Supermarkets are highly selective in adding natural and organic products, but they are more likely to embrace items from brands that truly understand their needs.

That was the consensus of a panel discussing this topic during the Supermarket News Health and Wellness Summit at Expo West in Anaheim, Calif.

For new products, “we need it to be on trend now,” said Rhonda Siltman, category manager, natural and organic, Coborn’s, St. Cloud, Minn. “It needs to be understandable today, with understandable value, since we are a conventional supermarket.”

Despite that caveat, Coborn’s wants to be current in taking on new items at a time when the natural and organic segment is performing very well for the company.

“We like to be first to market,” she said. “I want us to be a destination for this. I’m willing to take a risk if a vendor has done their homework.”

Doing one’s homework often means understanding not only the needs of the supermarket channel, but of specific retailers, panelists said.

“If you’re a brand, you need to understand the strategy of the store banner,” said Scott Silverman, VP, customer insights and growth solutions, KeHE Distributors, Naperville, Ill.

“You also must prove the brand has impact in the category,” he added. “Start locally, because you need proof of concept on what works. You need to tell your brand’s story in-store. Can the brand have impact in the category that’s scalable and makes sense?”

When working with supermarkets, as opposed to other types of retailers, “the cost of entry is greater and the risks are higher,” Silverman said.

Moreover, new items need to find their special niche, and it doesn’t have to be about product innovation alone.

“Let’s say you have a new blue corn chip product that enhances retailer margins,” Silverman said. “Margin enhancement is another way to approach supermarkets.”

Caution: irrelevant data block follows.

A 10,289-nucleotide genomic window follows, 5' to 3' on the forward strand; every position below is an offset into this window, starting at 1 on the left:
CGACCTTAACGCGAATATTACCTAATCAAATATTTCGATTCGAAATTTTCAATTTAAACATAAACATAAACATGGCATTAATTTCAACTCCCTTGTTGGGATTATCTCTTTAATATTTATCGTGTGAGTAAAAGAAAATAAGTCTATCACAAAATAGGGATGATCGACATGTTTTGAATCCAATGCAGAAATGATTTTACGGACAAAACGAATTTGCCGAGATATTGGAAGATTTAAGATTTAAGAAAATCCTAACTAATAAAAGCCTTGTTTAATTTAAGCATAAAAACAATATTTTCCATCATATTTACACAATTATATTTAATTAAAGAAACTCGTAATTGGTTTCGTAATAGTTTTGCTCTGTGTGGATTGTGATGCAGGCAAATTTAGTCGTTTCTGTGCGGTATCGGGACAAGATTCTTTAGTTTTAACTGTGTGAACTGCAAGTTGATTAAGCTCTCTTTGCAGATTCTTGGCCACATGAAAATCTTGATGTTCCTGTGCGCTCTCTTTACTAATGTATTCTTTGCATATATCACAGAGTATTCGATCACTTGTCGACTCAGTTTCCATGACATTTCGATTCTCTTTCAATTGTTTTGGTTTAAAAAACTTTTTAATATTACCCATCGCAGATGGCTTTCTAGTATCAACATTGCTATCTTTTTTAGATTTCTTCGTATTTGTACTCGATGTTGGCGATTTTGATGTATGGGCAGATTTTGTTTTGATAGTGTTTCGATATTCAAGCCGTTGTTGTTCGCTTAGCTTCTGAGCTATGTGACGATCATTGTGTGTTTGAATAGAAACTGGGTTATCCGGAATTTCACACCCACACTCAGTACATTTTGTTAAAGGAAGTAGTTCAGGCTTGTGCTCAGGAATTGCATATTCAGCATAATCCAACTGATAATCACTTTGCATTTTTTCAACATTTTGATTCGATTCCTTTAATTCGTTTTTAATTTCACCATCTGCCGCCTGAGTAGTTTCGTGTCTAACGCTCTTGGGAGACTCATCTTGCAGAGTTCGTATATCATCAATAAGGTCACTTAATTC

He emphasized that the supermarket channel is making good strides with natural and organic and needs to focus more on marketing and communications.

“Supermarkets are doing more than ever in bringing in items and dedicating more space on shelves,” he said. “That’s half the job. The other half I’d like to see involves more integrated marketing campaigns telling communities why these products make a difference.”

This involves staff training and consumer education, he emphasized.

“It’s telling the stories of the brands. Traditional grocers have big megaphones. They can amplify the message and benefits to help Americans think differently about food and agriculture.”

Todd MacGrath, director of conventional accounts, Presence Marketing, a natural and organic brokerage based in South Barrington, Ill., outlined a number of factors he considers in deciding whether to bring new brands into his company’s portfolio.

“Are brands prepared for the cost of entry and cost of promotion?” he said. “What’s been their success in the natural channel? What can they offer to the supermarket trade?”

He said it’s important “to understand a brand’s scalability, in terms of how much they can take on.”